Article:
Wednesday, August 15, 2007

It is Never Too Late to Get Started

It’s been a while. I know. I really do not know if I am going to keep this up. It seems as more days go by, the less motivated I am to do some of the things that I once loved. I never really wrote on here much, so I guess it is not the worst thing that could happen. However, it has always been nice to feel a part of something bigger than myself. What that thing is, I am not really sure, but looking at my sidebar and seeing the links of the people whose sites I read, and who I feel that I really know (well, a couple of them I known pretty well from other times in my life) makes me feel some sense of community, despite the thousands of miles, country barriers, and life barriers that exist outside of the internet. What exactly am I saying? I am not sure. I know that having this blog has been an amazing experience. I have gotten to interact and to know people I would have never had the opportunity to even run into in this life.

I’ve been thinking a lot about community. And I mean a lot. I live in a place where community is something with a gate and cookie cutter houses. A community is something that has a trademark sign at the end of it. A community is something that has a name like “Mountain’s Edge” or “Villas at Sunrise Mountain”. A community is something with street names like Wavering Lilly. There is no sense of a true human community where I live. People work odd hours; front doors are not close to other front doors. There are no porches. It is a strange place. And really, in the broadest since, this place is America. While I don’t live in the most representative place in America, I live in a place that America strives to be. A place where the individual is what matters most. Consumption is the end goal and hedonism reigns supreme. The sick thing is that could describe almost any city in the country.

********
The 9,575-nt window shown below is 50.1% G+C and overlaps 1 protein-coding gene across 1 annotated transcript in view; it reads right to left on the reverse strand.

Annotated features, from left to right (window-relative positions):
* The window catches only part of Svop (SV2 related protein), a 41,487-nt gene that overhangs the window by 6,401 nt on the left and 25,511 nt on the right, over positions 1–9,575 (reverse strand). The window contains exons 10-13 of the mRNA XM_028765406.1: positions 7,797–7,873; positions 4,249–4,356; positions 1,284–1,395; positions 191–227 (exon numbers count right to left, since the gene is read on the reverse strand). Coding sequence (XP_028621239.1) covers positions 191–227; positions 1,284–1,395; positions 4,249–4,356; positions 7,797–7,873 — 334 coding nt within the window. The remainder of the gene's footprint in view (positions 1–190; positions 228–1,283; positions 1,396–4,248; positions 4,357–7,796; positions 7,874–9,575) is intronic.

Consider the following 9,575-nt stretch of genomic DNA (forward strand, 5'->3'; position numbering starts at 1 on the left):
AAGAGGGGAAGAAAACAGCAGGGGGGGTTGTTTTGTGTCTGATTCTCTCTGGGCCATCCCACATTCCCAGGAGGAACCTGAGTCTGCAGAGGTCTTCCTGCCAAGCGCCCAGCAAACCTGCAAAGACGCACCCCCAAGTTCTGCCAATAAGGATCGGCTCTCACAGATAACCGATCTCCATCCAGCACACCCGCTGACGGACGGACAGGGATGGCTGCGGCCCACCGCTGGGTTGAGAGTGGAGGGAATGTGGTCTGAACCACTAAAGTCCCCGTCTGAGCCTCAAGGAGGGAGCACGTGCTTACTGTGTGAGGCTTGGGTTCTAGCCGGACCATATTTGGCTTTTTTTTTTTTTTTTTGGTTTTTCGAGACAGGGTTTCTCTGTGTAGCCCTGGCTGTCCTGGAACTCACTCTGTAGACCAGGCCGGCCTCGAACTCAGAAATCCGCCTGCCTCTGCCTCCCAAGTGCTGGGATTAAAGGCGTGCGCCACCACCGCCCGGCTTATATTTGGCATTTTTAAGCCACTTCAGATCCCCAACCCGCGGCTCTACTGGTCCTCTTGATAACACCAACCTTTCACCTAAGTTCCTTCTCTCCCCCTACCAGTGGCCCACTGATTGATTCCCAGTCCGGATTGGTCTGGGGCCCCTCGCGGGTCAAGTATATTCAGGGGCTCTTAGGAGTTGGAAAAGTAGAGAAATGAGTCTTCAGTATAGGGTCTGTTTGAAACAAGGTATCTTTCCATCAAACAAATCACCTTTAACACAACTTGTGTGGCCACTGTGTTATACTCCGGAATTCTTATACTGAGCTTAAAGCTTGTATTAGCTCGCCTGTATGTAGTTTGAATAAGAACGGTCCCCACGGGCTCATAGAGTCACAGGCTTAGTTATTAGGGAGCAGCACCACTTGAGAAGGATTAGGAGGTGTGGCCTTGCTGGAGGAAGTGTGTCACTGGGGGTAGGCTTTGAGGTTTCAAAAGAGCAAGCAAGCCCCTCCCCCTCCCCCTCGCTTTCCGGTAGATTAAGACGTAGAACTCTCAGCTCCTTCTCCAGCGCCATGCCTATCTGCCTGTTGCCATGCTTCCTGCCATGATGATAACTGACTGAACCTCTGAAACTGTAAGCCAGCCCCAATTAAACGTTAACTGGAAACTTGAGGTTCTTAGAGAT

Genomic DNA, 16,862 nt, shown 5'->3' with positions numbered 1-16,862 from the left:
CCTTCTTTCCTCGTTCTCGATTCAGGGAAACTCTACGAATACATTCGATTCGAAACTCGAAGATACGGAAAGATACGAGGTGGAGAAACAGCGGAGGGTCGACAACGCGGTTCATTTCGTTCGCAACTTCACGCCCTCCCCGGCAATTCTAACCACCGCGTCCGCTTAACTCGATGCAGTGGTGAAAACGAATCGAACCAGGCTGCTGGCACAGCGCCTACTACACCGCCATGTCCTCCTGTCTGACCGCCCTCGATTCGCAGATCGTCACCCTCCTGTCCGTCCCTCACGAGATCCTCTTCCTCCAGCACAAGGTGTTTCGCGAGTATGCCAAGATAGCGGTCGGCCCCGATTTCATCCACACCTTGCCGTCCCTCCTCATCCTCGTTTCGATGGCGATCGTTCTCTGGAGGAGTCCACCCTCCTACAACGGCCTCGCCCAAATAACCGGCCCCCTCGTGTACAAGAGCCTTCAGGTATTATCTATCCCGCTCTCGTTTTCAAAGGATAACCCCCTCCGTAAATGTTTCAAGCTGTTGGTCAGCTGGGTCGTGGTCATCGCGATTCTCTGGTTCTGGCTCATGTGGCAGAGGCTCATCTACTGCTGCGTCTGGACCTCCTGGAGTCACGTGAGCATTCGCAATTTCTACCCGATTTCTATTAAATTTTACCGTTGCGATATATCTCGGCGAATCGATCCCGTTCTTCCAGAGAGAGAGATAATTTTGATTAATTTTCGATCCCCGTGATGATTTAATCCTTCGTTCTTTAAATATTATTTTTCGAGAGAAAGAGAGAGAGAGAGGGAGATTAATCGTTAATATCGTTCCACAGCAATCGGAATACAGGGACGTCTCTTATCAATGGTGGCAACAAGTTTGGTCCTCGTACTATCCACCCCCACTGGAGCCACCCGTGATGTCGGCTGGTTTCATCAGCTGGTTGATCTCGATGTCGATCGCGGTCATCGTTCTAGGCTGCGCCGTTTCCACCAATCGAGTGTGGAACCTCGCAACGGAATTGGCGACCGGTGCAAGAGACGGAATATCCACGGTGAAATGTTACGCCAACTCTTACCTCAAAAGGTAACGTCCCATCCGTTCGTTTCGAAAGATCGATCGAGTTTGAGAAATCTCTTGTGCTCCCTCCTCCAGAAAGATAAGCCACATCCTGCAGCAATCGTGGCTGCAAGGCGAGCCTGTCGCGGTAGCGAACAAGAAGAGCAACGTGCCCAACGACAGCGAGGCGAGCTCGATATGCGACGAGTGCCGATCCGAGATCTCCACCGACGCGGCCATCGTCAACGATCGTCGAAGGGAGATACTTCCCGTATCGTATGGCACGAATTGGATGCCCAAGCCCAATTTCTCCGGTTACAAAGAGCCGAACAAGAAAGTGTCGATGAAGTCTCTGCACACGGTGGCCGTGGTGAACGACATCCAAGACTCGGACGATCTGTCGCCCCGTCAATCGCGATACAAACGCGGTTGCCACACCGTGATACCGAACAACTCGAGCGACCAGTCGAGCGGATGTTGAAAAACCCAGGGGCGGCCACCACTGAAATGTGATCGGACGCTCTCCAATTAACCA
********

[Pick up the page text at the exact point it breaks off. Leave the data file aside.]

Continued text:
Do not get me wrong. I may sound like I hate this place, but I do not. There are signs of life among the crazy. There are real people here. People in need of other people, but we must fight the culture to see it. It is not in our faces, it’s hidden beyond the marble fa├žade and neon lights. You can see it the faces of people when you’ve found one of its hiding spots. You can hear it in the music that floats through the smoke filled air of some strip mall tavern. It is here, but it will be one hell of a battle to get it out in the open for those who live here to see. Instead of some trademarked gated community, we may actually be okay with other people needing others like them. Because when it all comes down to it, people cry when the old (yet young) 48 year old establishment is torn down. Not because of what it is, but because of who was there. Words may have never been spoken between two long time patrons, but that bond was there, and if they wanted to speak they could. Now, with their gathering place gone, where can they go, who can they see that they might speak to? Or at least know that there will be someone there to speak to, if they really want to.

1 comment:

Anonymous said...

I love your writing style, and if you ever read this I think you should keep blogging, if only because you have a spectacular domain name...